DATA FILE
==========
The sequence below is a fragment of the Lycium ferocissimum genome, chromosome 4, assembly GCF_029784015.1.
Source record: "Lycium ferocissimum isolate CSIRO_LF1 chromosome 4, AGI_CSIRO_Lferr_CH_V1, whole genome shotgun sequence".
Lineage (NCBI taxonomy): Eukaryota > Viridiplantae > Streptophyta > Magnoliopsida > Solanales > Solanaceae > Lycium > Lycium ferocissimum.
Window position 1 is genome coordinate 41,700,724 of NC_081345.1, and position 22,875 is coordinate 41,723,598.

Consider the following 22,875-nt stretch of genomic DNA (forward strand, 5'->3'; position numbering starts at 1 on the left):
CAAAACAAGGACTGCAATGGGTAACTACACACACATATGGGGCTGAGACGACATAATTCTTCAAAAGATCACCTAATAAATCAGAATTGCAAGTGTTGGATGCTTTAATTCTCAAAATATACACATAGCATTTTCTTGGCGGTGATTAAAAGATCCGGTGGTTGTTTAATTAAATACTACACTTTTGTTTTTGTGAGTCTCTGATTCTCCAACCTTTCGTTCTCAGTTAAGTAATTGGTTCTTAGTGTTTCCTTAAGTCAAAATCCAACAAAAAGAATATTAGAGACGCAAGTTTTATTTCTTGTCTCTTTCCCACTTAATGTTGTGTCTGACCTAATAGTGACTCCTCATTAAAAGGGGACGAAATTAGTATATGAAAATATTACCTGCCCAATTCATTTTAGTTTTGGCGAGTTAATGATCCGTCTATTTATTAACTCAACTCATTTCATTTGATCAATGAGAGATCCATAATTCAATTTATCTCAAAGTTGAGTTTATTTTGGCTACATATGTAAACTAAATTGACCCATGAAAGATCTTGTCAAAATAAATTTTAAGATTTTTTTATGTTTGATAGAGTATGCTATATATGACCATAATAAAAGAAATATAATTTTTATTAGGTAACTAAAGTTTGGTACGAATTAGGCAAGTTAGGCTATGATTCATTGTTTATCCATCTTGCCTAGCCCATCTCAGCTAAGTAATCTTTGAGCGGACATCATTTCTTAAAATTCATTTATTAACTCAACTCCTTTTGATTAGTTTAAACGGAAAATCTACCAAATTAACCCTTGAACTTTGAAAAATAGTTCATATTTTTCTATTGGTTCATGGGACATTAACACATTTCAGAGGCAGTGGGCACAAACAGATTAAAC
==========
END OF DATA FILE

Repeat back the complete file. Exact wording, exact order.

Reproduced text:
The sequence below is a fragment of the Lycium ferocissimum genome, chromosome 4, assembly GCF_029784015.1.
Source record: "Lycium ferocissimum isolate CSIRO_LF1 chromosome 4, AGI_CSIRO_Lferr_CH_V1, whole genome shotgun sequence".
Lineage (NCBI taxonomy): Eukaryota > Viridiplantae > Streptophyta > Magnoliopsida > Solanales > Solanaceae > Lycium > Lycium ferocissimum.
Window position 1 is genome coordinate 41,700,724 of NC_081345.1, and position 22,875 is coordinate 41,723,598.

Consider the following 22,875-nt stretch of genomic DNA (forward strand, 5'->3'; position numbering starts at 1 on the left):
CAAAACAAGGACTGCAATGGGTAACTACACACACATATGGGGCTGAGACGACATAATTCTTCAAAAGATCACCTAATAAATCAGAATTGCAAGTGTTGGATGCTTTAATTCTCAAAATATACACATAGCATTTTCTTGGCGGTGATTAAAAGATCCGGTGGTTGTTTAATTAAATACTACACTTTTGTTTTTGTGAGTCTCTGATTCTCCAACCTTTCGTTCTCAGTTAAGTAATTGGTTCTTAGTGTTTCCTTAAGTCAAAATCCAACAAAAAGAATATTAGAGACGCAAGTTTTATTTCTTGTCTCTTTCCCACTTAATGTTGTGTCTGACCTAATAGTGACTCCTCATTAAAAGGGGACGAAATTAGTATATGAAAATATTACCTGCCCAATTCATTTTAGTTTTGGCGAGTTAATGATCCGTCTATTTATTAACTCAACTCATTTCATTTGATCAATGAGAGATCCATAATTCAATTTATCTCAAAGTTGAGTTTATTTTGGCTACATATGTAAACTAAATTGACCCATGAAAGATCTTGTCAAAATAAATTTTAAGATTTTTTTATGTTTGATAGAGTATGCTATATATGACCATAATAAAAGAAATATAATTTTTATTAGGTAACTAAAGTTTGGTACGAATTAGGCAAGTTAGGCTATGATTCATTGTTTATCCATCTTGCCTAGCCCATCTCAGCTAAGTAATCTTTGAGCGGACATCATTTCTTAAAATTCATTTATTAACTCAACTCCTTTTGATTAGTTTAAACGGAAAATCTACCAAATTAACCCTTGAACTTTGAAAAATAGTTCATATTTTTCTATTGGTTCATGGGACATTAACACATTTCAGAGGCAGTGGGCACAAACAGATTAAAC